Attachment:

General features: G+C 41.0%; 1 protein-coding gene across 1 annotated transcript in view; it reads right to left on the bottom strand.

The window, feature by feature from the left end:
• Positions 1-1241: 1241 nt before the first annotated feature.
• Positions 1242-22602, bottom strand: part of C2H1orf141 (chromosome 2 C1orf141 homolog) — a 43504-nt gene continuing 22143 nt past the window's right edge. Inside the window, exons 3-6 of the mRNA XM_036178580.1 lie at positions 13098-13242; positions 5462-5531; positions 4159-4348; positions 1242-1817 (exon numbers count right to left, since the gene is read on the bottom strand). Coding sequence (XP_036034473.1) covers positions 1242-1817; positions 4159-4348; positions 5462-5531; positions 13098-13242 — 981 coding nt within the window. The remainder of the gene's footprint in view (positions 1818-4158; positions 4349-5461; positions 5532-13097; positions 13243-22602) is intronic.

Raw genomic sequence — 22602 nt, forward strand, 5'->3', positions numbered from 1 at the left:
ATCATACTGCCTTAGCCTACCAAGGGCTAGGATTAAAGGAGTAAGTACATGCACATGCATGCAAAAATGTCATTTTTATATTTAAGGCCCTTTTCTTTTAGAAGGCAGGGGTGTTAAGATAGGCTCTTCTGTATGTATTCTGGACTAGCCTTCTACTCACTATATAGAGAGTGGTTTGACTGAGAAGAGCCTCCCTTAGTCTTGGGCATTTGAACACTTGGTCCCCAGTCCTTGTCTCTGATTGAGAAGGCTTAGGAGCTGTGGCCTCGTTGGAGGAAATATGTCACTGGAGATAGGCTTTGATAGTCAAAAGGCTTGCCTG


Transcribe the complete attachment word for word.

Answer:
General features: G+C 41.0%; 1 protein-coding gene across 1 annotated transcript in view; it reads right to left on the bottom strand.

The window, feature by feature from the left end:
• Positions 1-1241: 1241 nt before the first annotated feature.
• Positions 1242-22602, bottom strand: part of C2H1orf141 (chromosome 2 C1orf141 homolog) — a 43504-nt gene continuing 22143 nt past the window's right edge. Inside the window, exons 3-6 of the mRNA XM_036178580.1 lie at positions 13098-13242; positions 5462-5531; positions 4159-4348; positions 1242-1817 (exon numbers count right to left, since the gene is read on the bottom strand). Coding sequence (XP_036034473.1) covers positions 1242-1817; positions 4159-4348; positions 5462-5531; positions 13098-13242 — 981 coding nt within the window. The remainder of the gene's footprint in view (positions 1818-4158; positions 4349-5461; positions 5532-13097; positions 13243-22602) is intronic.

Raw genomic sequence — 22602 nt, forward strand, 5'->3', positions numbered from 1 at the left:
ATCATACTGCCTTAGCCTACCAAGGGCTAGGATTAAAGGAGTAAGTACATGCACATGCATGCAAAAATGTCATTTTTATATTTAAGGCCCTTTTCTTTTAGAAGGCAGGGGTGTTAAGATAGGCTCTTCTGTATGTATTCTGGACTAGCCTTCTACTCACTATATAGAGAGTGGTTTGACTGAGAAGAGCCTCCCTTAGTCTTGGGCATTTGAACACTTGGTCCCCAGTCCTTGTCTCTGATTGAGAAGGCTTAGGAGCTGTGGCCTCGTTGGAGGAAATATGTCACTGGAGATAGGCTTTGATAGTCAAAAGGCTTGCCTG